Hong Kong’s transport authorities have been urged to resolve two hurdles facing a long-awaited quota-free scheme for private vehicles to travel over the mega bridge to Guangdong before the arrangement is rolled out this year.
The Transport and Logistics Bureau revealed on Friday that Hong Kong and Guangdong provincial authorities had agreed on the timetable for the launch.
“We are now awaiting the final approval in accordance with the procedures so we can roll this out as soon as practicable,” it said. “We will announce the scheme’s details in due course such as the application procedures and the insurance arrangement.”
Hong Kong drivers are keen to travel north and explore Guangdong after the State Council approved the proposal in November to allow the city’s private cars to enter the province via the Hong Kong-Zhuhai-Macau Bridge.
The move is expected to boost the development of the Greater Bay Area, Beijing’s plan to link Hong Kong, Macau and nine Guangdong cities into an economic powerhouse by 2035 to rival Silicon Valley in the United States.
Transport industry leaders said the Hong Kong government was still ironing out the scheme’s details with Guangdong, and a temporary quota would be used in the initial stage to keep the number of applications at a manageable level and avoid congestion along the bridge.
They also urged the government to come up with a solution to the capacity challenges to ensure smooth implementation of the scheme.
Ringo Lee Yiu-pui, president of the Hong Kong Automobile Association, said authorities would need to speed up checks on cars and simplify the procedures of getting a Guangdong driving licence.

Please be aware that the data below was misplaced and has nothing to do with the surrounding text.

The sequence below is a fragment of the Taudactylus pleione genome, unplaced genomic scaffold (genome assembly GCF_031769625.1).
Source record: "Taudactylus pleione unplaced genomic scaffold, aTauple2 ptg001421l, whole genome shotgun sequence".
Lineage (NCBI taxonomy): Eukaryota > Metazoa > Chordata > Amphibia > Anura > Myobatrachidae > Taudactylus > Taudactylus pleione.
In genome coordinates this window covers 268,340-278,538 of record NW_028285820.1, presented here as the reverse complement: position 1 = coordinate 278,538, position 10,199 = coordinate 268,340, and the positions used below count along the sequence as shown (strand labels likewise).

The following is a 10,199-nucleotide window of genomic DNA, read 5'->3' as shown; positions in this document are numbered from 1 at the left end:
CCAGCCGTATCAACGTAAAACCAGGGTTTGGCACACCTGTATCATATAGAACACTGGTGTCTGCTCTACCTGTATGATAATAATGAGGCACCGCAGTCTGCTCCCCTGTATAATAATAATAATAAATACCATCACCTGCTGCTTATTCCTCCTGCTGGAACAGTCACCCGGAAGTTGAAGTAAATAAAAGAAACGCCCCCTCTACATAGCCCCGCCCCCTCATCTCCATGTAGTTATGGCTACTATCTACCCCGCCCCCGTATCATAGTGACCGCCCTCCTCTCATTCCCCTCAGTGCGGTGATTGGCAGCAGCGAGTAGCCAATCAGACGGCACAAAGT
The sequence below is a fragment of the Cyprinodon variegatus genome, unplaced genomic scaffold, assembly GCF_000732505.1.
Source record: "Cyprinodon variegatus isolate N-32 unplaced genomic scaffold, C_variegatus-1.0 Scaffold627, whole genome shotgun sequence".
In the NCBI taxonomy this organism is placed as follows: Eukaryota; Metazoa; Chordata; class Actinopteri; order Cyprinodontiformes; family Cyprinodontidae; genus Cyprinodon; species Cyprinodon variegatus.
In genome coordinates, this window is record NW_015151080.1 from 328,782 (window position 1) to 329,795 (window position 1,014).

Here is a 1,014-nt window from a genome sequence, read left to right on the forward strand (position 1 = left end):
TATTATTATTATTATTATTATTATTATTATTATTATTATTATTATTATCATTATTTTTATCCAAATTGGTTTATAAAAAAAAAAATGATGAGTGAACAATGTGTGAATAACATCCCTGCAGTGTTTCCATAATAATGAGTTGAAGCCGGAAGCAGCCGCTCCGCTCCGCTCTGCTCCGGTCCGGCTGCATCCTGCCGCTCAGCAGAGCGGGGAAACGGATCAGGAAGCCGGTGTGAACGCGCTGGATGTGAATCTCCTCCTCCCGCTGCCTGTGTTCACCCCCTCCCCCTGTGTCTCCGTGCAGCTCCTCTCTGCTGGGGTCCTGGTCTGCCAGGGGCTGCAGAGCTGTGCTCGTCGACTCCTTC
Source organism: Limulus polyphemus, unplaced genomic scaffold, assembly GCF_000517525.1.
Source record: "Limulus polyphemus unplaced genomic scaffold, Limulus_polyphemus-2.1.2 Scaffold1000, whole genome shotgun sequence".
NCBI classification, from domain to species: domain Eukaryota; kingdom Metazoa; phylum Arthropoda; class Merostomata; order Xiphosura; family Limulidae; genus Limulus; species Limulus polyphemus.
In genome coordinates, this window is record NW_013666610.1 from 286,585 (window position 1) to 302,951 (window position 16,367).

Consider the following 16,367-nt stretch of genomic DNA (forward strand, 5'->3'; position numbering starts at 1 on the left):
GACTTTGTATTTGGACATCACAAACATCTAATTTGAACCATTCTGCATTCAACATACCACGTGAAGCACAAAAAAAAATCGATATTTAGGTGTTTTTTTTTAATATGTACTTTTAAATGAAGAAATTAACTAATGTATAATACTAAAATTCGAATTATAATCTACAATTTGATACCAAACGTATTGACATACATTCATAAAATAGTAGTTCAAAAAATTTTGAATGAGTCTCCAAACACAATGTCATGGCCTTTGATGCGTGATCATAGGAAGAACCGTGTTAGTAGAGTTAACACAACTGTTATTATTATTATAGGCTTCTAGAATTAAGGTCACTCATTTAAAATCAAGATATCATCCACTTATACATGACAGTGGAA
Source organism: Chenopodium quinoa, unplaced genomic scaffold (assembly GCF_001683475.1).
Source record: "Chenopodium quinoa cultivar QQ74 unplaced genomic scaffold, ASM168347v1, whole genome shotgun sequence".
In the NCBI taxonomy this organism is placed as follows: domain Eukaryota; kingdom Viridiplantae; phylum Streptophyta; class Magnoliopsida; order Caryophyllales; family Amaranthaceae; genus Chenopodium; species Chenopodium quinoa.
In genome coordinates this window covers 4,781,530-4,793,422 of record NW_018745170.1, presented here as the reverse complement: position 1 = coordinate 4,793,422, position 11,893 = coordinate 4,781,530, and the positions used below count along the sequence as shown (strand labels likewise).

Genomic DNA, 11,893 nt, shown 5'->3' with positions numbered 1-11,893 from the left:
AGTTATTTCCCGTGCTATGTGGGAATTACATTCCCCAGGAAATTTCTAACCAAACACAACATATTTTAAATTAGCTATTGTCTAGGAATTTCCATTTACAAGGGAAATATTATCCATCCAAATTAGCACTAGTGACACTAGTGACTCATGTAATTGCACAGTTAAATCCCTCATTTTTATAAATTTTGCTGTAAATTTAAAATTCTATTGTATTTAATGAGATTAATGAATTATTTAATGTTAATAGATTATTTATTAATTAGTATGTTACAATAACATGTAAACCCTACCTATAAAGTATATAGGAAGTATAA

Under the scheme, those heading over the border must first have their cars examined by China Inspection, a company in Yuen Long approved by mainland Chinese authorities to carry out the checks.
Lee said the firm could only handle about 7,000 car examinations each month, and bookings were already full until July.
“There will be a temporary quota in place in the early stage of the scheme to avoid an influx of applications. But there is only one designated car testing centre for checking cross-border vehicles. It definitely can’t cope with the sharp spike in demand,” he said.
“At present, the queue at China Inspection is already very long. The government needs to persuade Guangdong authorities to allow the firm to outsource car examination services to other car testing centres to speed up car inspections.”
Lee noted drivers were also required to obtain a Guangdong driving licence in Shenzhen, which he said was inconvenient as the process usually took up to half a day.
“If the authorities can simplify this procedure by turning Hong Kong’s driving licence into a mutually recognised one, then it will provide a lot of convenience to motorists,” he said.
Lawmaker Frankie Yick Chi-ming, representing the transport sector, agreed, saying: “The most ideal arrangement is that one licence and one insurance policy can be applicable in three places without going through the red tape. This will greatly enhance the flow of vehicles between these three places and boost the development of the bay area.”
Under the scheme, motorists with local identity cards, home return permits issued by mainland authorities and Hong Kong or mainland driving licences will be allowed to drive across the border and stay up to 30 consecutive days each time, subject to an annual maximum of 180 days.
City residents with foreign passports and visas will also be allowed to drive on the mainland if they have the required driving permit. Car owners will be exempt from paying mainland customs duties on the value of their vehicles or applying for guarantee arrangements.
Currently only 16,700 out of more than 570,000 private cars in the city are allowed to cross the border. The vehicles carry the Chinese character Yue, the official abbreviation for Guangdong province, on their number plates.
Hongkongers with significant levels of investment in Guangdong or tax contributions to the province and local political delegates to the nation’s top legislature or political advisory body are among those who qualify for the cross-border “regular quota”.
The 55km bridge, the world’s largest sea-crossing, was opened in late October 2018 after two years of delays and billions of dollars in budget overruns, with Hong Kong’s bill for the project snowballing to HK$120 billion (US$15.29 billion).